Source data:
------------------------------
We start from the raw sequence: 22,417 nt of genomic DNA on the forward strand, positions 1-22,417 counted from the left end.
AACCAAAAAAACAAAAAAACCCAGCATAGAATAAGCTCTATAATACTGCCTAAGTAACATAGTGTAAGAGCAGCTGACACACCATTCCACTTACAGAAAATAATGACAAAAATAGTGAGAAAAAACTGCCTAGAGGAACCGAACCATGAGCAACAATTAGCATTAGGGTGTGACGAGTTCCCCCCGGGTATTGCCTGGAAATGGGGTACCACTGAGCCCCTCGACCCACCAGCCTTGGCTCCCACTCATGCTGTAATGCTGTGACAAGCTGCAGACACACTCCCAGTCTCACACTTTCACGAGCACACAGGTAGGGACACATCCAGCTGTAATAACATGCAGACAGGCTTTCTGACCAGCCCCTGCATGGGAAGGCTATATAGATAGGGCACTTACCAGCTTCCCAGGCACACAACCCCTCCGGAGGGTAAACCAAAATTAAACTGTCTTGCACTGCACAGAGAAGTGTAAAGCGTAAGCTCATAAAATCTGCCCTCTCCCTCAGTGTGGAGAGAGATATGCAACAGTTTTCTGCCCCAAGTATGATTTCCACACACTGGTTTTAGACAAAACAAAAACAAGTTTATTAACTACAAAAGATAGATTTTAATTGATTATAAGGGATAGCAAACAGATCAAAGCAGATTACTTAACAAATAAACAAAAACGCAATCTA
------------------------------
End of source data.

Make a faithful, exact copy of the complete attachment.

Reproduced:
We start from the raw sequence: 22,417 nt of genomic DNA on the forward strand, positions 1-22,417 counted from the left end.
AACCAAAAAAACAAAAAAACCCAGCATAGAATAAGCTCTATAATACTGCCTAAGTAACATAGTGTAAGAGCAGCTGACACACCATTCCACTTACAGAAAATAATGACAAAAATAGTGAGAAAAAACTGCCTAGAGGAACCGAACCATGAGCAACAATTAGCATTAGGGTGTGACGAGTTCCCCCCGGGTATTGCCTGGAAATGGGGTACCACTGAGCCCCTCGACCCACCAGCCTTGGCTCCCACTCATGCTGTAATGCTGTGACAAGCTGCAGACACACTCCCAGTCTCACACTTTCACGAGCACACAGGTAGGGACACATCCAGCTGTAATAACATGCAGACAGGCTTTCTGACCAGCCCCTGCATGGGAAGGCTATATAGATAGGGCACTTACCAGCTTCCCAGGCACACAACCCCTCCGGAGGGTAAACCAAAATTAAACTGTCTTGCACTGCACAGAGAAGTGTAAAGCGTAAGCTCATAAAATCTGCCCTCTCCCTCAGTGTGGAGAGAGATATGCAACAGTTTTCTGCCCCAAGTATGATTTCCACACACTGGTTTTAGACAAAACAAAAACAAGTTTATTAACTACAAAAGATAGATTTTAATTGATTATAAGGGATAGCAAACAGATCAAAGCAGATTACTTAACAAATAAACAAAAACGCAATCTA